The whole reason why all of a sudden this has become an issue is because GoG has not been able to meet some of the conditions precedent that the WB and ENI put up when the agreement was signed; and the GoG need someone to blame — someone in the past government;

The conditions that GoG has not been able to meet include:

0. A Condition Precedent (CP) for the delivery of gas in a take-or-pay agreement was that GoG would funding an escrow account to complete a 12-month Guarantee payment to ENI as part of the security package

The security package included a 500m Letter of Credit supported by the WB Guarantee ; a funded escrow account of up to 4.5 months payment estimated at $205m

The LC was established in 2016 by SCB and HSBC

However the escrow account has not been fully funded as GoG/GNPC has not been able to raise the funding

0. A Second CP not met is the reverse flow of the WAGP pipeline to allow the gas to be pumped from the West (Takoradi) to the East (Tema) of Ghana ; the funding to do this project , approximately $120m was budgeted for by GNPC and approved by Parliament but for some reason neither GNPC, nor Ghana Gas, have not been able to raise the funding themselves and it is believed that GoG has asked ENI to fund the project in an extended scope of their PoD; doing so will reward eni to finance this pipeline project at a ridiculous 20% RoR; projects of this nature are funded at less than a 12% RoR due to its low risk.

0. A third CP not met is that the 4 WB-approved IPPs (which are to benefit from a Govt Support and Consent Agreement guaranteed by the WB) that would evacuate majority of the Gas for generation in their thermal plants had never been built, nor has the infrastructure (pipelines connecting the Ghana Gas pipeline from Atuabo, and GRIDCO connectivity) to support the the KARPOWER 450MW power-ship; the agreement was for this vessel to be brought in and docked in Takoradi to replace the original KARPOWER 225MW power-ship which was docked temporarily at Tema shipping harbour;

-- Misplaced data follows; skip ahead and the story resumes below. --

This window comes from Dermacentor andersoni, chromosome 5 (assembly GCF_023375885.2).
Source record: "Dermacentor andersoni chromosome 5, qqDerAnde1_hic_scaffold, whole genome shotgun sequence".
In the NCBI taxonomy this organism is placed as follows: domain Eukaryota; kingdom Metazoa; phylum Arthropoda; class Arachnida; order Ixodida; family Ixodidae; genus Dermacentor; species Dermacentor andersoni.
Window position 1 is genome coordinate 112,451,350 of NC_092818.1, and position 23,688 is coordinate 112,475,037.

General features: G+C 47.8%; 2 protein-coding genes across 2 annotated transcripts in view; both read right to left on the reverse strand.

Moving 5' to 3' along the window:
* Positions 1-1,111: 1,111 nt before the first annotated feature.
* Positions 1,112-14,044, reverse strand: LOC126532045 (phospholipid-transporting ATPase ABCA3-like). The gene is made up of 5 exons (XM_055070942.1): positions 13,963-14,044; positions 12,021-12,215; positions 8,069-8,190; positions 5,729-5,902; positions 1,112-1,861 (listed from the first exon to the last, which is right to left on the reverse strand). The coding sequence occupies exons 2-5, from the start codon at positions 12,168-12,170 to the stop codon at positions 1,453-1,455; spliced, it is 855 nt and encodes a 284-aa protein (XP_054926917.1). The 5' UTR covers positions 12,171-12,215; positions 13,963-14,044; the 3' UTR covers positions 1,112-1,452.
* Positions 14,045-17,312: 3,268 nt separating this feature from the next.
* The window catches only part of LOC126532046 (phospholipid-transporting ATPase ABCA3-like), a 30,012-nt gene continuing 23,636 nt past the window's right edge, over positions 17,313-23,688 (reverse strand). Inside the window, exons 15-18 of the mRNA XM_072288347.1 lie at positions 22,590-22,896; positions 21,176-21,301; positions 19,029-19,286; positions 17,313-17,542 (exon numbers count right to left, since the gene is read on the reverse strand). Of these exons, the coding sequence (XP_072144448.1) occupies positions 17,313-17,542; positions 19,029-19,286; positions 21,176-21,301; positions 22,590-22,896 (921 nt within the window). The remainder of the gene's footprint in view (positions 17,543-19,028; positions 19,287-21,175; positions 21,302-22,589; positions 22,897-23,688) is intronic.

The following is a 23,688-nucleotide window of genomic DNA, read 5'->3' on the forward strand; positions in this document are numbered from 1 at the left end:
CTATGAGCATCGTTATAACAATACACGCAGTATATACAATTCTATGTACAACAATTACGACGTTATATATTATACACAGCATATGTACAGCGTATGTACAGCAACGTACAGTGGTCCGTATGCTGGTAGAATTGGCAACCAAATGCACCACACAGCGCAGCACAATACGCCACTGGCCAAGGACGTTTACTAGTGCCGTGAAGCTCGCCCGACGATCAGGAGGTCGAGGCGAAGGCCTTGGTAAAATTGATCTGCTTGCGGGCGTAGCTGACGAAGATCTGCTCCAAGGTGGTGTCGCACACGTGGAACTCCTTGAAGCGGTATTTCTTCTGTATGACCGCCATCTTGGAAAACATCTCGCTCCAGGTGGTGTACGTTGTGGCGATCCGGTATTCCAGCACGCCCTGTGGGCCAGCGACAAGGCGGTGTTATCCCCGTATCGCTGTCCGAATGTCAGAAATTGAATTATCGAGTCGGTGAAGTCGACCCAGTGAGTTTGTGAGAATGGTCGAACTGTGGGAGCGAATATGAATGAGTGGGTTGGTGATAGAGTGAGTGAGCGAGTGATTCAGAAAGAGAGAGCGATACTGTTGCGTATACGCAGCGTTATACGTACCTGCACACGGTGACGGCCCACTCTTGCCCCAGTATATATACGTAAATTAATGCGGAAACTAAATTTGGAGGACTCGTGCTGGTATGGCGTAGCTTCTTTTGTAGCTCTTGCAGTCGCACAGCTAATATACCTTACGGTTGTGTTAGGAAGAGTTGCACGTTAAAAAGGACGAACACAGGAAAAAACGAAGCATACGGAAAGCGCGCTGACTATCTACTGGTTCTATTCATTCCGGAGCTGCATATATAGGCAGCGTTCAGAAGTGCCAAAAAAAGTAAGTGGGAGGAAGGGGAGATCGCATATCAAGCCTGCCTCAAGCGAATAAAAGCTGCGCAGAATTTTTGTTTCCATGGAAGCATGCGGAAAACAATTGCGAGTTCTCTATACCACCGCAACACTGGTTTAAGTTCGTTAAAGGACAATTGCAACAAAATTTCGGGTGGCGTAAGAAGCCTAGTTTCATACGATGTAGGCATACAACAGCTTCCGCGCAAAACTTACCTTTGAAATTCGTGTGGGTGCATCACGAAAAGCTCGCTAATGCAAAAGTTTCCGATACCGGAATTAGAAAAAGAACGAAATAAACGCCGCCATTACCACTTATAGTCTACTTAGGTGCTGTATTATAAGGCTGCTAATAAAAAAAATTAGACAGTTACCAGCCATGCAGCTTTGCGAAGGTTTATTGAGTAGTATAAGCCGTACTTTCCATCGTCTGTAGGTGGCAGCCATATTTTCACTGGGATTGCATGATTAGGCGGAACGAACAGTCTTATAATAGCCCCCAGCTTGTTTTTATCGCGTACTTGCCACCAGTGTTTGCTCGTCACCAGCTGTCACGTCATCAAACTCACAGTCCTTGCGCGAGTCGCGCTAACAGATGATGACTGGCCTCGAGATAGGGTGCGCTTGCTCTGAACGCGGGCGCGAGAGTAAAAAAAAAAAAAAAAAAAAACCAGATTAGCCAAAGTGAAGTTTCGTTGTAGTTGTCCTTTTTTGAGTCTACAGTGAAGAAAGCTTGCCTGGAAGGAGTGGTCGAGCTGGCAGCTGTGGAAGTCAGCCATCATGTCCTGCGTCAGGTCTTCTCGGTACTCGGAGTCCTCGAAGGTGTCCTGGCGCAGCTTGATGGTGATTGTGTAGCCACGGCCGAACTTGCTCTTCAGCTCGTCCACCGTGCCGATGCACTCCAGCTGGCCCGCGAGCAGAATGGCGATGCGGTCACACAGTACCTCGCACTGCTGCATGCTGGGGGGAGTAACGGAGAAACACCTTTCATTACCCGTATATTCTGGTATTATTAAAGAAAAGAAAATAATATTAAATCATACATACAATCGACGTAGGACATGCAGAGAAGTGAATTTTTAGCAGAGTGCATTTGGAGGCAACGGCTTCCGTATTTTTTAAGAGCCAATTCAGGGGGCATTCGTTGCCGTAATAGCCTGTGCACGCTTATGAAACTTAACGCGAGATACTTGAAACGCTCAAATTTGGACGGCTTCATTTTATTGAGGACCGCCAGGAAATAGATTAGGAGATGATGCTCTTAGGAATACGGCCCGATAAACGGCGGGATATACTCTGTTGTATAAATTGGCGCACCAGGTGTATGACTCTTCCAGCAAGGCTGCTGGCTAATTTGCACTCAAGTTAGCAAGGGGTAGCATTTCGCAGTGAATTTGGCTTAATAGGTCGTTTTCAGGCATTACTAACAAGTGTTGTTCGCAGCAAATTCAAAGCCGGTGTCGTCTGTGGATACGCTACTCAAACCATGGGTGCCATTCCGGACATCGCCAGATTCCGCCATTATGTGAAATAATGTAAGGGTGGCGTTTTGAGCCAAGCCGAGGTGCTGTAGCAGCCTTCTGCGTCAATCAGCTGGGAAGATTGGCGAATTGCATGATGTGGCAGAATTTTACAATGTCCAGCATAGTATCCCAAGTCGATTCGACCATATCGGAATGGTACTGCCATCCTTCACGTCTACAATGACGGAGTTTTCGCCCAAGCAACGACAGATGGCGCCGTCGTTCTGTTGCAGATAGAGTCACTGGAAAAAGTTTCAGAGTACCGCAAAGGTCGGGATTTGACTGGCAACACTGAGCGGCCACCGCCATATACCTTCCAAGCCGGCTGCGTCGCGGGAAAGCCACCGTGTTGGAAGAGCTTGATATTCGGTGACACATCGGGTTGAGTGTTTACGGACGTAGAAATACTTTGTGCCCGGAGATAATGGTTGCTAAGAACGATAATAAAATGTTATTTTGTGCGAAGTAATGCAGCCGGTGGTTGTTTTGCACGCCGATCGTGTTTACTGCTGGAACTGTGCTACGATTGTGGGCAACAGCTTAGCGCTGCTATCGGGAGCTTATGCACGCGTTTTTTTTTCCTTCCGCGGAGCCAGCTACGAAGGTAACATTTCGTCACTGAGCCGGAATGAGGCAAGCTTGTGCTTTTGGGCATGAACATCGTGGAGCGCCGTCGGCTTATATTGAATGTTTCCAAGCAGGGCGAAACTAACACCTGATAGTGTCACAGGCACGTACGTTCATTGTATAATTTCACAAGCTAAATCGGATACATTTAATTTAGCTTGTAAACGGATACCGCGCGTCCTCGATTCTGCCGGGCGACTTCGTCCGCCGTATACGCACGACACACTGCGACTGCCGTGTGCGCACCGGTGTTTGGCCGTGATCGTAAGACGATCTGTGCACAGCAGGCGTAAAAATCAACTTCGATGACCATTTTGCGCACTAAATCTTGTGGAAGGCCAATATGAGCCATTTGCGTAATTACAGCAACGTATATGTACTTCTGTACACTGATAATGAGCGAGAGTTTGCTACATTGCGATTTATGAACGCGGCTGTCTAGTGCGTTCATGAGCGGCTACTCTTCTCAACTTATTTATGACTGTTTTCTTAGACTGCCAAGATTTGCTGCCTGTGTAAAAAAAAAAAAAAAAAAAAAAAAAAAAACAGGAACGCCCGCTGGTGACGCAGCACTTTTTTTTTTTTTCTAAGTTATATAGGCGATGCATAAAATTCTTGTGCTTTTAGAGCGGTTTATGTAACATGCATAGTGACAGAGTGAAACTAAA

The above are therefore the facts surrounding the delivery of the SGN project

The project is delayed!

The Govt is looking for a scape Goat!

Basically the cost reduction has been eroded due to the incompetence of GoG and GNPc to raise the needed funds to meet the CPs or to negotiate for the inclusion on the ancillary projects in the PoD at reasonable RoR.

Also instructive is that the cost reduction came about as a result of reduced capex emanating from the downturn in the oil industry in 2015-206 and service going cheaply.

Columnist: Alex Mould